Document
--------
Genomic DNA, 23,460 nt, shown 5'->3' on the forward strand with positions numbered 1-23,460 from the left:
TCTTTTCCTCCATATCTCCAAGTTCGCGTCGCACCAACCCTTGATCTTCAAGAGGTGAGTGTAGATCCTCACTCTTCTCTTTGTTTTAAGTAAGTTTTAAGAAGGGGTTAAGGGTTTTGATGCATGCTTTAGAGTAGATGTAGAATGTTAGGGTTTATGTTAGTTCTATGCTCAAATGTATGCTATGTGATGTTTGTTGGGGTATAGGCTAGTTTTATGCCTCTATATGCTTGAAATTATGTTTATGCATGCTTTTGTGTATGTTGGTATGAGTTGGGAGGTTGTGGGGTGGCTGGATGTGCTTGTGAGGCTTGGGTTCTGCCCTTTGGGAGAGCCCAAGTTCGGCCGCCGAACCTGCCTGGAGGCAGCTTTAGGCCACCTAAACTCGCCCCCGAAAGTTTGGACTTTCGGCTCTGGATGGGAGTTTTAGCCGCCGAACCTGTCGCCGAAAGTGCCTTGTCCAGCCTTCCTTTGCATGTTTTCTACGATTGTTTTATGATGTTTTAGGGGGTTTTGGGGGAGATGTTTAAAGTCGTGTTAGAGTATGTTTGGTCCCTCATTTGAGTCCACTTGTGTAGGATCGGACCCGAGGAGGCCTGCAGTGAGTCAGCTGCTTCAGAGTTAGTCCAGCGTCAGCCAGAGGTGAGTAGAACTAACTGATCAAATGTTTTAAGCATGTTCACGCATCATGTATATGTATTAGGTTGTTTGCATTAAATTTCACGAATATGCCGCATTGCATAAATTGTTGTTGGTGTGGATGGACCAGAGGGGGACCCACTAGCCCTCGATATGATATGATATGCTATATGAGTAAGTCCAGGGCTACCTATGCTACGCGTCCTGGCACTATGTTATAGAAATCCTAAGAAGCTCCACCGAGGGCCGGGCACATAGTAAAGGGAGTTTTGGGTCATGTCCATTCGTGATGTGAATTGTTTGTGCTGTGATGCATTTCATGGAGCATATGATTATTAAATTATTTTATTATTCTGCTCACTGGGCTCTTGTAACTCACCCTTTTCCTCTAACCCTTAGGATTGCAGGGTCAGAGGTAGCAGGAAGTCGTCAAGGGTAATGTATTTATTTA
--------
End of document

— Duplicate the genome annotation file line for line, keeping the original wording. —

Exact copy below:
Genomic DNA, 23,460 nt, shown 5'->3' on the forward strand with positions numbered 1-23,460 from the left:
TCTTTTCCTCCATATCTCCAAGTTCGCGTCGCACCAACCCTTGATCTTCAAGAGGTGAGTGTAGATCCTCACTCTTCTCTTTGTTTTAAGTAAGTTTTAAGAAGGGGTTAAGGGTTTTGATGCATGCTTTAGAGTAGATGTAGAATGTTAGGGTTTATGTTAGTTCTATGCTCAAATGTATGCTATGTGATGTTTGTTGGGGTATAGGCTAGTTTTATGCCTCTATATGCTTGAAATTATGTTTATGCATGCTTTTGTGTATGTTGGTATGAGTTGGGAGGTTGTGGGGTGGCTGGATGTGCTTGTGAGGCTTGGGTTCTGCCCTTTGGGAGAGCCCAAGTTCGGCCGCCGAACCTGCCTGGAGGCAGCTTTAGGCCACCTAAACTCGCCCCCGAAAGTTTGGACTTTCGGCTCTGGATGGGAGTTTTAGCCGCCGAACCTGTCGCCGAAAGTGCCTTGTCCAGCCTTCCTTTGCATGTTTTCTACGATTGTTTTATGATGTTTTAGGGGGTTTTGGGGGAGATGTTTAAAGTCGTGTTAGAGTATGTTTGGTCCCTCATTTGAGTCCACTTGTGTAGGATCGGACCCGAGGAGGCCTGCAGTGAGTCAGCTGCTTCAGAGTTAGTCCAGCGTCAGCCAGAGGTGAGTAGAACTAACTGATCAAATGTTTTAAGCATGTTCACGCATCATGTATATGTATTAGGTTGTTTGCATTAAATTTCACGAATATGCCGCATTGCATAAATTGTTGTTGGTGTGGATGGACCAGAGGGGGACCCACTAGCCCTCGATATGATATGATATGCTATATGAGTAAGTCCAGGGCTACCTATGCTACGCGTCCTGGCACTATGTTATAGAAATCCTAAGAAGCTCCACCGAGGGCCGGGCACATAGTAAAGGGAGTTTTGGGTCATGTCCATTCGTGATGTGAATTGTTTGTGCTGTGATGCATTTCATGGAGCATATGATTATTAAATTATTTTATTATTCTGCTCACTGGGCTCTTGTAACTCACCCTTTTCCTCTAACCCTTAGGATTGCAGGGTCAGAGGTAGCAGGAAGTCGTCAAGGGTAATGTATTTATTTA